The Table of Cebes, or The Journey of Human Life, is an allegory—popular in Europe from the fifteenth through the eighteenth century—that represents the dangers and temptations that beset man and threaten to divert him from an existence predicated upon piety and study, including the study of mathematics. It is often depicted in the form of three concentric walled enclosures, each accessible by a single gate and populated with a variety of figures engaged in the pursuit of knowledge and self-knowledge. Kandel’s print subverts the traditional values of the inward spatial progression, whereby each move closer to the center symbolizes a greater degree of moral purity. Here, even the innermost sanctum is not immune to worldly desires—a Reformation-era commentary on the hypocrisy of institutions claiming to uphold standards of human behavior.
New York. The Metropolitan Museum of Art. "Picturing Math: Selections from the Department of Drawings and Prints," January 31, 2017–May 1, 2017.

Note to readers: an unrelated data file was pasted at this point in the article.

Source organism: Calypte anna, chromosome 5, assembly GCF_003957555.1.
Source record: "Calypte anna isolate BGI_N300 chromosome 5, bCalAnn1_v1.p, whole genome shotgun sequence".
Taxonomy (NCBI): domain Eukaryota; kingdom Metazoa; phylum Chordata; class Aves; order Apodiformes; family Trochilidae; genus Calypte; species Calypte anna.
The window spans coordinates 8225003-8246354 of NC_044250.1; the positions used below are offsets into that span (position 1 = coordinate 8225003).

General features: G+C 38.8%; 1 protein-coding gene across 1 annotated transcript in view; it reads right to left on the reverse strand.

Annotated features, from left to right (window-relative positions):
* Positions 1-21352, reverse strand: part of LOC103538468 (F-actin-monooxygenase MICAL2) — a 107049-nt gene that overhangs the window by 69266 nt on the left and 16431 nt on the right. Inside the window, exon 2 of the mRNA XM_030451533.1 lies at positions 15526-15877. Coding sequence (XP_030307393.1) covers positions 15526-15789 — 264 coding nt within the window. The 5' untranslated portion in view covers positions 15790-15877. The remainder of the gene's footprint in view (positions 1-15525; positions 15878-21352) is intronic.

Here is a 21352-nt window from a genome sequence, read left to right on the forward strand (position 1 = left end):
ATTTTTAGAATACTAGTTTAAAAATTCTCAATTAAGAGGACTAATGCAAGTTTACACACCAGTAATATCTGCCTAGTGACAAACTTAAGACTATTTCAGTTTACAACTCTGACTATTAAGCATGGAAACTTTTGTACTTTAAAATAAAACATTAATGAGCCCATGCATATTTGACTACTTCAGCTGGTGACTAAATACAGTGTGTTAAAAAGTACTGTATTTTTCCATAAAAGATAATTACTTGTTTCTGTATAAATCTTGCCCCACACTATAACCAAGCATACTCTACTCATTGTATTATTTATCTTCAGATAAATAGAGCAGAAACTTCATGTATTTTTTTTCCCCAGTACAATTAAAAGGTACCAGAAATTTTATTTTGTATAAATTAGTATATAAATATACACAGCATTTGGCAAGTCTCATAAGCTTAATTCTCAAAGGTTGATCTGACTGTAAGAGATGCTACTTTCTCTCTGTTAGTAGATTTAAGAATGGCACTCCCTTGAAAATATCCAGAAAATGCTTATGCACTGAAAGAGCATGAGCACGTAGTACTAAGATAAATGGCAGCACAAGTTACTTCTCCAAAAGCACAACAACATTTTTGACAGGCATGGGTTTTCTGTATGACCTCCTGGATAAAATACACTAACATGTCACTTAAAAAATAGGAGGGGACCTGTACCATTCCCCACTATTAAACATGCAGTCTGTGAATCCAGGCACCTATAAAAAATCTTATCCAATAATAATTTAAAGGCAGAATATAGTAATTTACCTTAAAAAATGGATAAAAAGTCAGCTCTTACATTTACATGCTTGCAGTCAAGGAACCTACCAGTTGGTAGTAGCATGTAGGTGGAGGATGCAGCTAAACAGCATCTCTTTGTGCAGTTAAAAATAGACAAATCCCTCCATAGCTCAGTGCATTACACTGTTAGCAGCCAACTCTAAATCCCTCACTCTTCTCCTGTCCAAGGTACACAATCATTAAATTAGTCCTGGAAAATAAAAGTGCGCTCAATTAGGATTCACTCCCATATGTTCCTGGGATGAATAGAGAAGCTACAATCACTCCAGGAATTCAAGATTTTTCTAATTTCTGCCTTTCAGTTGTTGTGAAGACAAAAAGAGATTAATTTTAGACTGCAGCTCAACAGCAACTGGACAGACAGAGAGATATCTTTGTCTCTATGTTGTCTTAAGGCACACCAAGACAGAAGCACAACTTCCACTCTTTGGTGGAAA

Artist: Design based on a woodcut by David Kandel (German, ca. 1520–ca. 1596)Date: 1550–80Medium: Wool and silk on canvas
Cross stitch, 48-56 per sq. in., 9 per sq. cm.
Tent stitch, 156-190 per sq. in., 30-36 per sq. cm.Accession: 42.193.2On view in:Not on view
Artist: Design based on a woodcut by David Kandel (German, ca. 1520–ca. 1596)Date: 1550–80Medium: Wool and silk on canvas (cross-stitch, 48-56 per sq. in., 9 per sq. cm.). Tent stitch, 156-190 per sq. in., 30-36 per sq. cm.Accession: 69.298On view in:Not on view